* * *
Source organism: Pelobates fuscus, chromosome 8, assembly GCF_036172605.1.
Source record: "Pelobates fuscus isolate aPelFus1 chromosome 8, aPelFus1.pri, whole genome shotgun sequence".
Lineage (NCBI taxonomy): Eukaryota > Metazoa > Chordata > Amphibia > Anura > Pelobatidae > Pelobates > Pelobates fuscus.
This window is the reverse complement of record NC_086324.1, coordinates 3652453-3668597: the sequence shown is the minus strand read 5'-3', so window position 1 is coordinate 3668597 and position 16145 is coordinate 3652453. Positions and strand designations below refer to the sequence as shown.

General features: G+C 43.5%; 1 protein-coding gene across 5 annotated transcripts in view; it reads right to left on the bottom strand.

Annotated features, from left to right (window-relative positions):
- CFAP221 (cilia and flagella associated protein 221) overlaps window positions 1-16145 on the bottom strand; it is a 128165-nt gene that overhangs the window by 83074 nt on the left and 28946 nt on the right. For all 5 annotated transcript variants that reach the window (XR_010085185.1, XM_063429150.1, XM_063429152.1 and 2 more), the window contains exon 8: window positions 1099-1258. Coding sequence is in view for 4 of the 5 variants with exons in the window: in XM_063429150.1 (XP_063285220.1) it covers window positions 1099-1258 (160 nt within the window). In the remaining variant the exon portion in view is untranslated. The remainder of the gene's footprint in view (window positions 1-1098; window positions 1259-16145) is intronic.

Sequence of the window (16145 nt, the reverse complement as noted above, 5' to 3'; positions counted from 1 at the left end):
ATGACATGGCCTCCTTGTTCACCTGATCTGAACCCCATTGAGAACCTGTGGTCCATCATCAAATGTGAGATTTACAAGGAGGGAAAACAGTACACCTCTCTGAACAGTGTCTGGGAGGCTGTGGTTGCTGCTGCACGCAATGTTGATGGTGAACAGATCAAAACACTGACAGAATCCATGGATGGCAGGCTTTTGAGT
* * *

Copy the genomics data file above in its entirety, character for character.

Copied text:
Source organism: Pelobates fuscus, chromosome 8, assembly GCF_036172605.1.
Source record: "Pelobates fuscus isolate aPelFus1 chromosome 8, aPelFus1.pri, whole genome shotgun sequence".
Lineage (NCBI taxonomy): Eukaryota > Metazoa > Chordata > Amphibia > Anura > Pelobatidae > Pelobates > Pelobates fuscus.
This window is the reverse complement of record NC_086324.1, coordinates 3652453-3668597: the sequence shown is the minus strand read 5'-3', so window position 1 is coordinate 3668597 and position 16145 is coordinate 3652453. Positions and strand designations below refer to the sequence as shown.

General features: G+C 43.5%; 1 protein-coding gene across 5 annotated transcripts in view; it reads right to left on the bottom strand.

Annotated features, from left to right (window-relative positions):
- CFAP221 (cilia and flagella associated protein 221) overlaps window positions 1-16145 on the bottom strand; it is a 128165-nt gene that overhangs the window by 83074 nt on the left and 28946 nt on the right. For all 5 annotated transcript variants that reach the window (XR_010085185.1, XM_063429150.1, XM_063429152.1 and 2 more), the window contains exon 8: window positions 1099-1258. Coding sequence is in view for 4 of the 5 variants with exons in the window: in XM_063429150.1 (XP_063285220.1) it covers window positions 1099-1258 (160 nt within the window). In the remaining variant the exon portion in view is untranslated. The remainder of the gene's footprint in view (window positions 1-1098; window positions 1259-16145) is intronic.

Sequence of the window (16145 nt, the reverse complement as noted above, 5' to 3'; positions counted from 1 at the left end):
ATGACATGGCCTCCTTGTTCACCTGATCTGAACCCCATTGAGAACCTGTGGTCCATCATCAAATGTGAGATTTACAAGGAGGGAAAACAGTACACCTCTCTGAACAGTGTCTGGGAGGCTGTGGTTGCTGCTGCACGCAATGTTGATGGTGAACAGATCAAAACACTGACAGAATCCATGGATGGCAGGCTTTTGAGT